Abercrummy & Fitch…This week’s wage and hour class action involves Abercrombie & Fitch—no stranger to employment lawsuits—over allegations of violations of California labor law and state and federal overtime law. The lawsuit claims the clothing retailer misclassifies its sales and stockroom associates as exempt from overtime wages even though they regularly work more than 40 hours in a week and are often “on call” during other shifts. You’d think they’d know the drill on this stuff by now…
The lawsuit alleges hourly workers at the company’s Abercrombie & Fitch and Hollister stores often work overtime hours and are scheduled for certain “call-in” shifts, during which the employees are required to call the store an hour before a shift begins to see if the stores need them to work. The employees must keep the call-in hours open but are not compensated if the stores don’t need them to report for work.
Filed by lead plaintiff Samantha Jones, the complaint states she was employed by the national clothing retailer from December 2005 through to January 2014 in its namesake Hollister stores. She was employed as a brand representative, model, a term used to refer to hourly associates on the sales floor and impact team member, an hourly associate working in the back of the store and eventually was promoted to a manager position.
Jones alleges that she was classified as a non-exempt employee during the entire period of her employment with the defendant that she was paid on an hourly basis and entitled to overtime wage. However, the defendant has a “uniform policy and practice” of failing to compensate employees for all hours worked.
Jones further claims that Abercrombie failed to keep accurate records and pay Jones and the putative class members for their hours worked, including failing to record on-call hours and the overtime hours generated by the on-call shifts.
Specifically, the complaint states: “Defendants, as a matter of corporate policy, practice and procedure, intentionally, knowingly and systematically failed to compensate plaintiff and the class members for all hours worked (for on-call time), and undercompensated them for overtime worked that should have been paid at overtime rates had the on-call time been paid for.”
The lawsuit seeks to represent a nationwide Fair Labor Standards Act class, a California class and a California subclass, composed of individuals who were classified as nonexempt, paid on an hourly basis and scheduled for call-in shifts.
The suit is Jones v. Abercrombie & Fitch Trading Company, case number 3:14-cv-04631, in the U.S. District Court for the Northern District of California.
Verizon to Pay Unpaid Overtime—to the tune of $15 million, according to a settlement agreement reached this week. The agreement will end a wage and hour class action lawsuit brought against Verizon California Inc alleging violations of California labor law. Specifically, the plaintiffs claimed Verizon issued inaccurate wage statements that omitted crucial information making it impossible for the workers to determine whether they had been paid properly.
In addition to approving the Verizon settlement motion, Judge Mitchell L. Beckloff certified the proposed settlement class, which consists of employees paid biweekly in California who received itemized income statements from Verizon between April 1, 2009 and May 2011.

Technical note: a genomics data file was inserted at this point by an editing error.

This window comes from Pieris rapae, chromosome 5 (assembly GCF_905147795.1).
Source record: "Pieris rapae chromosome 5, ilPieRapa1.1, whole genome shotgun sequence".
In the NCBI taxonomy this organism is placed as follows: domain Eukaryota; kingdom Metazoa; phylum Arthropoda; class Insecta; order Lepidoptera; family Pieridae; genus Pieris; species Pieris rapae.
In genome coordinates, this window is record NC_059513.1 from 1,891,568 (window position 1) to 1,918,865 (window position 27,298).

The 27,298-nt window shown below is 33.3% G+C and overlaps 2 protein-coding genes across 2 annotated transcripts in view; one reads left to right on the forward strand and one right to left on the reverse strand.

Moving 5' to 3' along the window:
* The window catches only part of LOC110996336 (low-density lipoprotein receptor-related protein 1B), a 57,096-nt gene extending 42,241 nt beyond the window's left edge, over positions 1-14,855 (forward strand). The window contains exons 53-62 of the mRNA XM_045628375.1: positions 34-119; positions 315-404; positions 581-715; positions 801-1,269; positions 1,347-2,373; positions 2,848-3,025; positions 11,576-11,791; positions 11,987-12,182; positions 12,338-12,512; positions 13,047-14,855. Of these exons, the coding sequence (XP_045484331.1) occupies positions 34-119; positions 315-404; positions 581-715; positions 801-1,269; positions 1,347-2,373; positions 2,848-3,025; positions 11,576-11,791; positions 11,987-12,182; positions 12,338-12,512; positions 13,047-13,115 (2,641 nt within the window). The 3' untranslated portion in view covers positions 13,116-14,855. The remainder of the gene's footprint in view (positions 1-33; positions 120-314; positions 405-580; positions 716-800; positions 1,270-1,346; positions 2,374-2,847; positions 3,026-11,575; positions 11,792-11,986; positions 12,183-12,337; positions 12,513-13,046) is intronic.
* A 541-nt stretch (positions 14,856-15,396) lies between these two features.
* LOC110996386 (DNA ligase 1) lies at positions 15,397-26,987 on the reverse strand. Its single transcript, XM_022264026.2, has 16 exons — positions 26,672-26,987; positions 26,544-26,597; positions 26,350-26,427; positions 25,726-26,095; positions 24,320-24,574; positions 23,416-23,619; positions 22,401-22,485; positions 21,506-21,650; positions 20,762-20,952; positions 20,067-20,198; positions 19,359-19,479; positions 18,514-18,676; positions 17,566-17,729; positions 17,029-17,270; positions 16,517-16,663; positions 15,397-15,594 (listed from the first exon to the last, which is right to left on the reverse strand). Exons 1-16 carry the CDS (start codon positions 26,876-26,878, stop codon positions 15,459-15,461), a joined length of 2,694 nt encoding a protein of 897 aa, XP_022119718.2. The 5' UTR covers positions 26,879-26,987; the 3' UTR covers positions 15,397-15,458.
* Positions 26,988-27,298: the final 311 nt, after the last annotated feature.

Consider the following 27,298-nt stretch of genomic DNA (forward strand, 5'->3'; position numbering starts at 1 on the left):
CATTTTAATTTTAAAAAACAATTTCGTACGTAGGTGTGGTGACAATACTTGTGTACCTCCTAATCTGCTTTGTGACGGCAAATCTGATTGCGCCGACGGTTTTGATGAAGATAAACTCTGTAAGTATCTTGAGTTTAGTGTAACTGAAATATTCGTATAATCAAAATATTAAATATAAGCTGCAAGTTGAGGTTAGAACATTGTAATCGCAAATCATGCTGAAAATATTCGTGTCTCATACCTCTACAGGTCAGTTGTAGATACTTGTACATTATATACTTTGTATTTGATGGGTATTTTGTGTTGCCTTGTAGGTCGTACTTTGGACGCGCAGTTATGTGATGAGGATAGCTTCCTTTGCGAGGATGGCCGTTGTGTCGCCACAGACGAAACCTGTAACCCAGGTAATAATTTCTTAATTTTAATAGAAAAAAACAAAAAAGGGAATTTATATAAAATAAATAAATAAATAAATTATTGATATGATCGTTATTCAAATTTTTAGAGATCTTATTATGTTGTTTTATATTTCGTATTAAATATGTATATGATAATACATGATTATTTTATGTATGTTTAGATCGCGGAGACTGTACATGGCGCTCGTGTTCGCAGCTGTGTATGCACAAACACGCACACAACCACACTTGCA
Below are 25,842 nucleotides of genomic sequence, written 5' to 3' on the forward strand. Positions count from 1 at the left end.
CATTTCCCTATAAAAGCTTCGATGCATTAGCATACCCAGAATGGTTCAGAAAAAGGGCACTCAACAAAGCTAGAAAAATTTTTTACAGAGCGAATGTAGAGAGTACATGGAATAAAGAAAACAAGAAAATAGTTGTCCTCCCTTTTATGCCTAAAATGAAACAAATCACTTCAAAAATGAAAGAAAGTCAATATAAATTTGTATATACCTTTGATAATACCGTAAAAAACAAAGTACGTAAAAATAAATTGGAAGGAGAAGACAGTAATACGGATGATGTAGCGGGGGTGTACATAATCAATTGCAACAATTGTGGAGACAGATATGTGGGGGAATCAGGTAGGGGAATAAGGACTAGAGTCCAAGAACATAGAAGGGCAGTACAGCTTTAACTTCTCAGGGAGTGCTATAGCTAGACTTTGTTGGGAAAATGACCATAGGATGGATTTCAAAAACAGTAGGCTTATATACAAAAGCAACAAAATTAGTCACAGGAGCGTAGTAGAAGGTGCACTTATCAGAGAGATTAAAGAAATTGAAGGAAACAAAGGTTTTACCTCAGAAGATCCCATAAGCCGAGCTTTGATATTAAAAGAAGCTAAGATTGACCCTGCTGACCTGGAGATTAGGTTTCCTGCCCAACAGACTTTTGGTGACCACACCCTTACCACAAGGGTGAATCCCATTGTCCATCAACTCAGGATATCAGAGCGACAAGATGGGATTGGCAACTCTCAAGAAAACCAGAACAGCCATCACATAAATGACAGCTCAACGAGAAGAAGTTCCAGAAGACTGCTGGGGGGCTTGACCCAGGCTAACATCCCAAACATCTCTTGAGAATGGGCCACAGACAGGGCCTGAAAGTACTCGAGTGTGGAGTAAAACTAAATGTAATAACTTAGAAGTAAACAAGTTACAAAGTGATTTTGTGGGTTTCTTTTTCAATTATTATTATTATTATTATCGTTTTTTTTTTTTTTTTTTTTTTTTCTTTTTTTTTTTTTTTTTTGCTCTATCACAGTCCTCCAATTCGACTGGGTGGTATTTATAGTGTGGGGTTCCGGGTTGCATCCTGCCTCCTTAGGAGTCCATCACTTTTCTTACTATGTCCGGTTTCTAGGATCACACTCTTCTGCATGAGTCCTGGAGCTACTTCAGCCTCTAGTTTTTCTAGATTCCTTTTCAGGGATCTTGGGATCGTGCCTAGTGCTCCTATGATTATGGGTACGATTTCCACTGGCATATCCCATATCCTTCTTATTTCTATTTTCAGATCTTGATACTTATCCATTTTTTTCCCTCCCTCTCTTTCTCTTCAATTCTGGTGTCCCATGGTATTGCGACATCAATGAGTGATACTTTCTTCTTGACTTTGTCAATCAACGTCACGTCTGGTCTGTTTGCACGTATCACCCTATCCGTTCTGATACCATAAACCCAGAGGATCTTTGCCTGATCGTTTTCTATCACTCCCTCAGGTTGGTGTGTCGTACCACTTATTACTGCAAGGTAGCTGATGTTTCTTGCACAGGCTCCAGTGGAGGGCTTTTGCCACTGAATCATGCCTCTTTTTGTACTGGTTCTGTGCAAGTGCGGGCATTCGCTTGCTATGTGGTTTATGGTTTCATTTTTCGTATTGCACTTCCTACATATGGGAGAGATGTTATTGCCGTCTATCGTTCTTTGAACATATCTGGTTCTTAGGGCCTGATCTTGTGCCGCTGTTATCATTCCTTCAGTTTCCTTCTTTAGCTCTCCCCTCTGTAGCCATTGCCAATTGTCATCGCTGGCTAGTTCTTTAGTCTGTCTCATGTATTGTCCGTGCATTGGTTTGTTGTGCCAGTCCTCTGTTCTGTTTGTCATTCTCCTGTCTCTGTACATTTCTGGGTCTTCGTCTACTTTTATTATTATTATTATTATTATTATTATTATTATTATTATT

Filed by former Verizon field technician Hector Banda in April 2010, the lawsuit alleges Verizon violated the California Labor Code and the code’s Private Attorney General Act by not listing the pay period beginning date, applicable hourly rates and number of hours worked at each rate on the wage statements it issued to employees. A similar complaint was filed by Scott Cerkoney three months after the first lawsuit and the cases were subsequently consolidated in 2011.
According to the complaint, Verizon allegedly issued some 223,000 wage statements to its 6,800 employees during the class period.
The cases are Hector Banda et al. v. Verizon California Inc. et al., case number BC434587, and Scott Cerkoney et al. v. Verizon California Inc. et al., case number BC442358, both in the Superior Court of the State of California, County of Los Angeles.
And CVS Caremark, too! Yet another California labor law and unpaid overtime class action settlement to report this week—this one a final $2.8 million settlement for CVS Caremark pharmacists, who alleged violations of California labor law. A California judge approved the settlement of class claims that the pharmacy chain improperly forced hundreds of Southern California pharmacists to work seven days straight without overtime. This is the first settlement of six such lawsuits pending against the retailer alleging unpaid overtime.
The CVS Caremark settlement will provide damages to 627 CVS pharmacists who are or were employed in CVS’ “Region 72,” the Southern California area that is one of CVS’ six regions in that state. The settlement represents roughly 70 percent of plaintiffs’ estimation of CVS’ total potential liability.
Named plaintiff Connie Meneses filed suit in August 2012, alleging CVS was improperly forcing its pharmacists to work seven days in a row without paying overtime for the seventh, in violation of a state law that mandates pharmacists be given a day off after six days of work.
The case is Connie Meneses et al. v. CVS Pharmacy Inc. et al., case number BC489739, in the Superior Court of the State of California, County of Los Angeles.
Hokee Dokee—Time to adjourn for the week. Have a fab weekend—See you at the bar!